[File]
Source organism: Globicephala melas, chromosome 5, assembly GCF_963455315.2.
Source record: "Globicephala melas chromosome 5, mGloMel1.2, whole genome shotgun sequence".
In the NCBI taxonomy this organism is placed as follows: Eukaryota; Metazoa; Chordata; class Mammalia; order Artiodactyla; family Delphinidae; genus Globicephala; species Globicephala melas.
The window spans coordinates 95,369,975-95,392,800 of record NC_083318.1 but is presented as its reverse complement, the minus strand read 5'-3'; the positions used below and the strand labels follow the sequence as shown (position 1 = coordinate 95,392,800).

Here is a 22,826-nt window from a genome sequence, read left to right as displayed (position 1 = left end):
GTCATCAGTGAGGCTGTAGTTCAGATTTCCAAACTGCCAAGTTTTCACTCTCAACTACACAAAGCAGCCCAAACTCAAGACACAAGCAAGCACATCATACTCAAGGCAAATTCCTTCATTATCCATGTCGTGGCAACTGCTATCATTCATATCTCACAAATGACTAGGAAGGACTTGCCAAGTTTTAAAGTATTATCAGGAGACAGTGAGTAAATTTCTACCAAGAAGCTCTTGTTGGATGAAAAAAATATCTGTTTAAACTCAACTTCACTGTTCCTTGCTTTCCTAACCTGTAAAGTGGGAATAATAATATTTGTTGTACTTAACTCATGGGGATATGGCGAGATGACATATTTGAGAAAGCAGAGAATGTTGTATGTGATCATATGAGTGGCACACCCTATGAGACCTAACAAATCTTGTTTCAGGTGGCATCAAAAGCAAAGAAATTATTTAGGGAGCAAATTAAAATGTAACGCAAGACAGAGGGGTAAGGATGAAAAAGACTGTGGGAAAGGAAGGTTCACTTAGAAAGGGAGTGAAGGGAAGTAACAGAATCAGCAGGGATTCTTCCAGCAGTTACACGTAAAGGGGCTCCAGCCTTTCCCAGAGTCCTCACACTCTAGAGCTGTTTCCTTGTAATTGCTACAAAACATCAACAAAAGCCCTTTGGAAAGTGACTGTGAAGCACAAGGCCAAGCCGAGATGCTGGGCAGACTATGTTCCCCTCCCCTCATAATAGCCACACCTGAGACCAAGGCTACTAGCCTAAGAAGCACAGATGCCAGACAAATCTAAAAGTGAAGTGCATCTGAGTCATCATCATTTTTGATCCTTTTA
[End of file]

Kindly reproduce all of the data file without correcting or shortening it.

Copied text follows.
Source organism: Globicephala melas, chromosome 5, assembly GCF_963455315.2.
Source record: "Globicephala melas chromosome 5, mGloMel1.2, whole genome shotgun sequence".
In the NCBI taxonomy this organism is placed as follows: Eukaryota; Metazoa; Chordata; class Mammalia; order Artiodactyla; family Delphinidae; genus Globicephala; species Globicephala melas.
The window spans coordinates 95,369,975-95,392,800 of record NC_083318.1 but is presented as its reverse complement, the minus strand read 5'-3'; the positions used below and the strand labels follow the sequence as shown (position 1 = coordinate 95,392,800).

Here is a 22,826-nt window from a genome sequence, read left to right as displayed (position 1 = left end):
GTCATCAGTGAGGCTGTAGTTCAGATTTCCAAACTGCCAAGTTTTCACTCTCAACTACACAAAGCAGCCCAAACTCAAGACACAAGCAAGCACATCATACTCAAGGCAAATTCCTTCATTATCCATGTCGTGGCAACTGCTATCATTCATATCTCACAAATGACTAGGAAGGACTTGCCAAGTTTTAAAGTATTATCAGGAGACAGTGAGTAAATTTCTACCAAGAAGCTCTTGTTGGATGAAAAAAATATCTGTTTAAACTCAACTTCACTGTTCCTTGCTTTCCTAACCTGTAAAGTGGGAATAATAATATTTGTTGTACTTAACTCATGGGGATATGGCGAGATGACATATTTGAGAAAGCAGAGAATGTTGTATGTGATCATATGAGTGGCACACCCTATGAGACCTAACAAATCTTGTTTCAGGTGGCATCAAAAGCAAAGAAATTATTTAGGGAGCAAATTAAAATGTAACGCAAGACAGAGGGGTAAGGATGAAAAAGACTGTGGGAAAGGAAGGTTCACTTAGAAAGGGAGTGAAGGGAAGTAACAGAATCAGCAGGGATTCTTCCAGCAGTTACACGTAAAGGGGCTCCAGCCTTTCCCAGAGTCCTCACACTCTAGAGCTGTTTCCTTGTAATTGCTACAAAACATCAACAAAAGCCCTTTGGAAAGTGACTGTGAAGCACAAGGCCAAGCCGAGATGCTGGGCAGACTATGTTCCCCTCCCCTCATAATAGCCACACCTGAGACCAAGGCTACTAGCCTAAGAAGCACAGATGCCAGACAAATCTAAAAGTGAAGTGCATCTGAGTCATCATCATTTTTGATCCTTTTA